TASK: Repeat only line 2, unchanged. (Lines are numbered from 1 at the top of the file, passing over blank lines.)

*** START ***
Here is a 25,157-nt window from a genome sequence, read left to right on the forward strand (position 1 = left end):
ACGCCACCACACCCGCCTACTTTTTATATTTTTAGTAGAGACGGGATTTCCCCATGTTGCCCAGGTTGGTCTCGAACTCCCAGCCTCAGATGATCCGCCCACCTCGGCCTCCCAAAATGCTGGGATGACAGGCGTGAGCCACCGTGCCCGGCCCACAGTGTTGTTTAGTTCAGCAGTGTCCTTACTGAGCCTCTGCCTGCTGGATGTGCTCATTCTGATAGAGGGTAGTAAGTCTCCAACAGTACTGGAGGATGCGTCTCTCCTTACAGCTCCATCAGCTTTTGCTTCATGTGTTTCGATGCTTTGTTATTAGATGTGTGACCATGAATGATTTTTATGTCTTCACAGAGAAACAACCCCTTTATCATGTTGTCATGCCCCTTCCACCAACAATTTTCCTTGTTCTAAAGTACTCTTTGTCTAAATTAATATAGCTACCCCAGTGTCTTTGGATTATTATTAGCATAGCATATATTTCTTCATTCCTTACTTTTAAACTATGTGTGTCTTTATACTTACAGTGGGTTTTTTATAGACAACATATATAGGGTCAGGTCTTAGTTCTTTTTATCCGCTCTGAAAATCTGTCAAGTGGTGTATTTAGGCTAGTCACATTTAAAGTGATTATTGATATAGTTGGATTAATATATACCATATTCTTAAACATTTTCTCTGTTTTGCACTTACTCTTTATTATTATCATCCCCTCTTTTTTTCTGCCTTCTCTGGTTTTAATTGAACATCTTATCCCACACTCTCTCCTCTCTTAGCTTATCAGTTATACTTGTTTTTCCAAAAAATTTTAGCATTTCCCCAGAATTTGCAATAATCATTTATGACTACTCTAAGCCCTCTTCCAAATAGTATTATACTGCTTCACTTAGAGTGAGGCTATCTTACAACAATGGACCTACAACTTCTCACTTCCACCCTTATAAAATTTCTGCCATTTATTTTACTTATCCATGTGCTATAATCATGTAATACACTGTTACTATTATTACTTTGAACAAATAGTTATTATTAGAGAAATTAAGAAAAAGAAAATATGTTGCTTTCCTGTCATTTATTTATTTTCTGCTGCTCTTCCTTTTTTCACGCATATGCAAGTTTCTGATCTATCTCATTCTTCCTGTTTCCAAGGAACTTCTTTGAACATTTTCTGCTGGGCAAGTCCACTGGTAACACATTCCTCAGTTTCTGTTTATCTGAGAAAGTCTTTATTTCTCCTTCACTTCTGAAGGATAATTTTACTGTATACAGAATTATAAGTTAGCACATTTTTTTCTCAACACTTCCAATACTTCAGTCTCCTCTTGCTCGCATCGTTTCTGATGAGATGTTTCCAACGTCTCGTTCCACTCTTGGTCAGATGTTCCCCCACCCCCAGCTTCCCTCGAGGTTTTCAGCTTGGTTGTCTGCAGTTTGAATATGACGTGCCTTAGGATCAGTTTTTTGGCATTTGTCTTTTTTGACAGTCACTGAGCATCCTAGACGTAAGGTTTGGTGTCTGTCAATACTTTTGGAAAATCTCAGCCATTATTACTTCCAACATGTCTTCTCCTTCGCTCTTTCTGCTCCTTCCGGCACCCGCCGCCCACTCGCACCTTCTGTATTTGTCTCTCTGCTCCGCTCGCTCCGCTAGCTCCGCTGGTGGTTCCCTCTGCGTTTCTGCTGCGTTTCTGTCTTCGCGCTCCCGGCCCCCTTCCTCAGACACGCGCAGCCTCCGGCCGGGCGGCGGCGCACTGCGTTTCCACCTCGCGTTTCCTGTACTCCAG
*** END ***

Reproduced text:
ACGCCACCACACCCGCCTACTTTTTATATTTTTAGTAGAGACGGGATTTCCCCATGTTGCCCAGGTTGGTCTCGAACTCCCAGCCTCAGATGATCCGCCCACCTCGGCCTCCCAAAATGCTGGGATGACAGGCGTGAGCCACCGTGCCCGGCCCACAGTGTTGTTTAGTTCAGCAGTGTCCTTACTGAGCCTCTGCCTGCTGGATGTGCTCATTCTGATAGAGGGTAGTAAGTCTCCAACAGTACTGGAGGATGCGTCTCTCCTTACAGCTCCATCAGCTTTTGCTTCATGTGTTTCGATGCTTTGTTATTAGATGTGTGACCATGAATGATTTTTATGTCTTCACAGAGAAACAACCCCTTTATCATGTTGTCATGCCCCTTCCACCAACAATTTTCCTTGTTCTAAAGTACTCTTTGTCTAAATTAATATAGCTACCCCAGTGTCTTTGGATTATTATTAGCATAGCATATATTTCTTCATTCCTTACTTTTAAACTATGTGTGTCTTTATACTTACAGTGGGTTTTTTATAGACAACATATATAGGGTCAGGTCTTAGTTCTTTTTATCCGCTCTGAAAATCTGTCAAGTGGTGTATTTAGGCTAGTCACATTTAAAGTGATTATTGATATAGTTGGATTAATATATACCATATTCTTAAACATTTTCTCTGTTTTGCACTTACTCTTTATTATTATCATCCCCTCTTTTTTTCTGCCTTCTCTGGTTTTAATTGAACATCTTATCCCACACTCTCTCCTCTCTTAGCTTATCAGTTATACTTGTTTTTCCAAAAAATTTTAGCATTTCCCCAGAATTTGCAATAATCATTTATGACTACTCTAAGCCCTCTTCCAAATAGTATTATACTGCTTCACTTAGAGTGAGGCTATCTTACAACAATGGACCTACAACTTCTCACTTCCACCCTTATAAAATTTCTGCCATTTATTTTACTTATCCATGTGCTATAATCATGTAATACACTGTTACTATTATTACTTTGAACAAATAGTTATTATTAGAGAAATTAAGAAAAAGAAAATATGTTGCTTTCCTGTCATTTATTTATTTTCTGCTGCTCTTCCTTTTTTCACGCATATGCAAGTTTCTGATCTATCTCATTCTTCCTGTTTCCAAGGAACTTCTTTGAACATTTTCTGCTGGGCAAGTCCACTGGTAACACATTCCTCAGTTTCTGTTTATCTGAGAAAGTCTTTATTTCTCCTTCACTTCTGAAGGATAATTTTACTGTATACAGAATTATAAGTTAGCACATTTTTTTCTCAACACTTCCAATACTTCAGTCTCCTCTTGCTCGCATCGTTTCTGATGAGATGTTTCCAACGTCTCGTTCCACTCTTGGTCAGATGTTCCCCCACCCCCAGCTTCCCTCGAGGTTTTCAGCTTGGTTGTCTGCAGTTTGAATATGACGTGCCTTAGGATCAGTTTTTTGGCATTTGTCTTTTTTGACAGTCACTGAGCATCCTAGACGTAAGGTTTGGTGTCTGTCAATACTTTTGGAAAATCTCAGCCATTATTACTTCCAACATGTCTTCTCCTTCGCTCTTTCTGCTCCTTCCGGCACCCGCCGCCCACTCGCACCTTCTGTATTTGTCTCTCTGCTCCGCTCGCTCCGCTAGCTCCGCTGGTGGTTCCCTCTGCGTTTCTGCTGCGTTTCTGTCTTCGCGCTCCCGGCCCCCTTCCTCAGACACGCGCAGCCTCCGGCCGGGCGGCGGCGCACTGCGTTTCCACCTCGCGTTTCCTGTACTCCAG